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- To: firstname.lastname@example.org
- Subject: RE: [xml-dev] Web Design Principles (was Re: [xml-dev] Generality ofHTTP)
- From: "Bullard, Claude L (Len)" <email@example.com>
- Date: Mon, 28 Jan 2002 16:32:49 -0600
Document Imaging System sites now make reference to fuzzy
logic technologies that can clean up bad OCR output to some
acceptable rate, so affordable technology could help out
here. One remaining problem is trusting the fuzzy
logic to have not altered the original. This is similar
to the issue of legal document image fidelity: many
systems don't accept a document as legal if it can have
been altered by any means, aka, the identity problem.
The application of a technology can't usually be divorced
from the content it operates over. As long as the
identity requirement doesn't enter in, the process
can be lightly defined and the fast fingered typist
is as good as the OCR all other things being equal
(which they aren't but that's a longer story).
So we come back around to simple is ok until you have
strict requirements and money on the table. On
the other hand, any project I've ever worked on that
relied on volunteer effort had to be simple or the
predictor for success was very low.
I wonder if the Web Design Principles are different
with large well-funded organizations in the loop.
Consider the NASA effect: when an engineering
organization transforms into an engineering
project management organization, does the quality
of the product change or only the rate of the
From: Jeff Greif [mailto:firstname.lastname@example.org]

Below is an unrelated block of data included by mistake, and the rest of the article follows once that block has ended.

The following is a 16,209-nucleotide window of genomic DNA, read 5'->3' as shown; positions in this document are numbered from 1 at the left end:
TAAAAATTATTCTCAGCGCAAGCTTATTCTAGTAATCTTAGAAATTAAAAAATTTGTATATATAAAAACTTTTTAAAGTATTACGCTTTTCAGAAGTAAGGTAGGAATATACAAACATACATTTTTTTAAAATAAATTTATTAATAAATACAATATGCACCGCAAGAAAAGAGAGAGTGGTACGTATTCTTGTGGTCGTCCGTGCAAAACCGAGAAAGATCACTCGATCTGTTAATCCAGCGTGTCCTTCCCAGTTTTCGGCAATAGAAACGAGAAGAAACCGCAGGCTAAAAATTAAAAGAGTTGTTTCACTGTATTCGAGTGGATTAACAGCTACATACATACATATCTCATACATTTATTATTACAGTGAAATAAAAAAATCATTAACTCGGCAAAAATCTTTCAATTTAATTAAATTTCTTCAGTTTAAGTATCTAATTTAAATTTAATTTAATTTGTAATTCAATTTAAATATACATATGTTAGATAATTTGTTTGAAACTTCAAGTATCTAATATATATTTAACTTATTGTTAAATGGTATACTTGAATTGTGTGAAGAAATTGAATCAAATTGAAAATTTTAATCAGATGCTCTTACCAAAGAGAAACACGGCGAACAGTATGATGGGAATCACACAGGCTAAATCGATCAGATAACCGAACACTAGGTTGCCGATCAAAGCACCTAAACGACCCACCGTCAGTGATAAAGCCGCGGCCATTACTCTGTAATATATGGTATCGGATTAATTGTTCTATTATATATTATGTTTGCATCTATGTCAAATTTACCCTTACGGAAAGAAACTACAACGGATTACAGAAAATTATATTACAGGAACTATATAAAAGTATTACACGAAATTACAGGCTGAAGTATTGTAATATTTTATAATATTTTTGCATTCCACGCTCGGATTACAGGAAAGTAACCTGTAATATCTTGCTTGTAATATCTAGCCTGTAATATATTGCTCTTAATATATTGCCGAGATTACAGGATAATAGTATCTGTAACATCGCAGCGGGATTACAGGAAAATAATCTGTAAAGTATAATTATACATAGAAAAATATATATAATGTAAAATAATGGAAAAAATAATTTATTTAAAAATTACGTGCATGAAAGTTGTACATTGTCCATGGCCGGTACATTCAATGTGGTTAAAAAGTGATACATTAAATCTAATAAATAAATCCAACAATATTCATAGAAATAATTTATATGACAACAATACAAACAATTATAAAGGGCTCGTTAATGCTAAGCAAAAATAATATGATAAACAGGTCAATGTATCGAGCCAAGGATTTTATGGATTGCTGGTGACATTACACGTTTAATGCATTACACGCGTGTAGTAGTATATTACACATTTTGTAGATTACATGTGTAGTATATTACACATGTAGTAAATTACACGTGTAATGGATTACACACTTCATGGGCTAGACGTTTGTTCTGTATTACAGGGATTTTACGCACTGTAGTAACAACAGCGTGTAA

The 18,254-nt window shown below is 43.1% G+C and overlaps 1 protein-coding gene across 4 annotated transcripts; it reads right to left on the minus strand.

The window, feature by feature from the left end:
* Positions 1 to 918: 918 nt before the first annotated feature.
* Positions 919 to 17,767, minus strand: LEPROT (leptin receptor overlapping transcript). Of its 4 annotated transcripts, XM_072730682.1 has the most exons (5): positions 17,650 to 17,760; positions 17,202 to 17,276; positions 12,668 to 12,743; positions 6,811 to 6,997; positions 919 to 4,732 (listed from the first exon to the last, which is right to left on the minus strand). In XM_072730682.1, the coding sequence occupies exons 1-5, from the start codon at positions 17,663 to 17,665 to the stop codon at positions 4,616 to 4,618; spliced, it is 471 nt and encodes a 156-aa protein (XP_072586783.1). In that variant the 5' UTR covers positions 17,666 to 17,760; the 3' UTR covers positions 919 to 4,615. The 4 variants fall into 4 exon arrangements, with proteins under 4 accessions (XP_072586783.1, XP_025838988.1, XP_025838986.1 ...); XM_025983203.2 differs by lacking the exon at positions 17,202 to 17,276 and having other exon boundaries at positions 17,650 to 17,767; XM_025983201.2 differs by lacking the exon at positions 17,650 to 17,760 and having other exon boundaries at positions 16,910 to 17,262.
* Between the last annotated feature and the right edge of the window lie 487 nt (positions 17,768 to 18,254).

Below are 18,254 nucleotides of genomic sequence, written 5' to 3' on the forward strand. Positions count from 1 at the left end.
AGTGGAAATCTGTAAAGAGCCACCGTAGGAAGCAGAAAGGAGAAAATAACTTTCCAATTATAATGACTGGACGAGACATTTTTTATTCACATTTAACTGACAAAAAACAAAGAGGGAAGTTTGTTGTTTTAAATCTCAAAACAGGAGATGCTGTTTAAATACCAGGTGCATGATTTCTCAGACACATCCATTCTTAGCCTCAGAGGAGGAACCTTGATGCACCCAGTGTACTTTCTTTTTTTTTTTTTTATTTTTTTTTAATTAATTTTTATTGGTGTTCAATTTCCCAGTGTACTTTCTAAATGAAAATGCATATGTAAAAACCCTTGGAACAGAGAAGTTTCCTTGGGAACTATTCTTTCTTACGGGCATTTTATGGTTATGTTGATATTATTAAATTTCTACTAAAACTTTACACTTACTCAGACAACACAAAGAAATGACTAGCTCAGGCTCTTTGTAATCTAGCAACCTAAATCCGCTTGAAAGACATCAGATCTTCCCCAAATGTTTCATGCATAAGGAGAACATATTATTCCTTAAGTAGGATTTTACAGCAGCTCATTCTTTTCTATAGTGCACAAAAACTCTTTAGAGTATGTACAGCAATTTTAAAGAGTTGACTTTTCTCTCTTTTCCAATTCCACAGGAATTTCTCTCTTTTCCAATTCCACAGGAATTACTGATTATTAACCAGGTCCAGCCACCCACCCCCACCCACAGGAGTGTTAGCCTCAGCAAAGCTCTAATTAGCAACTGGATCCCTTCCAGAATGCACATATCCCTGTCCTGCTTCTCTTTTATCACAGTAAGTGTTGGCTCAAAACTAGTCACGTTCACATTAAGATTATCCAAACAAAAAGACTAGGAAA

It's also a question of volume. A 1% error rate that needs human cleanup is
not a big deal when you only see 100 docs per day, but it mounts up when
there a million.
Analogy: A friend is slowly scanning and turning into PDF files all the
reprints and preprints (in planetary science) that he's collected since the
late 1960's. He runs the scanner more or less continuously while at home,
and takes the files produced on his laptop when he travels, and does a sort
of desultory fixup of the OCR (since he has the page images as well) as
lulling airplane activity. Serious fixup occurs when he actually has to
consult the paper for details.
From: "Paul Prescod" <email@example.com>
> Having computers and humans working together is great. But you seem to
> propose that users should be required to handle the exceptional cases
> that computers handle poorly. I'd suggest instead that the users would
> rather work with programmers (or visual mapping tools) to automate away
> those exceptional cases so that they can be freed up to do creative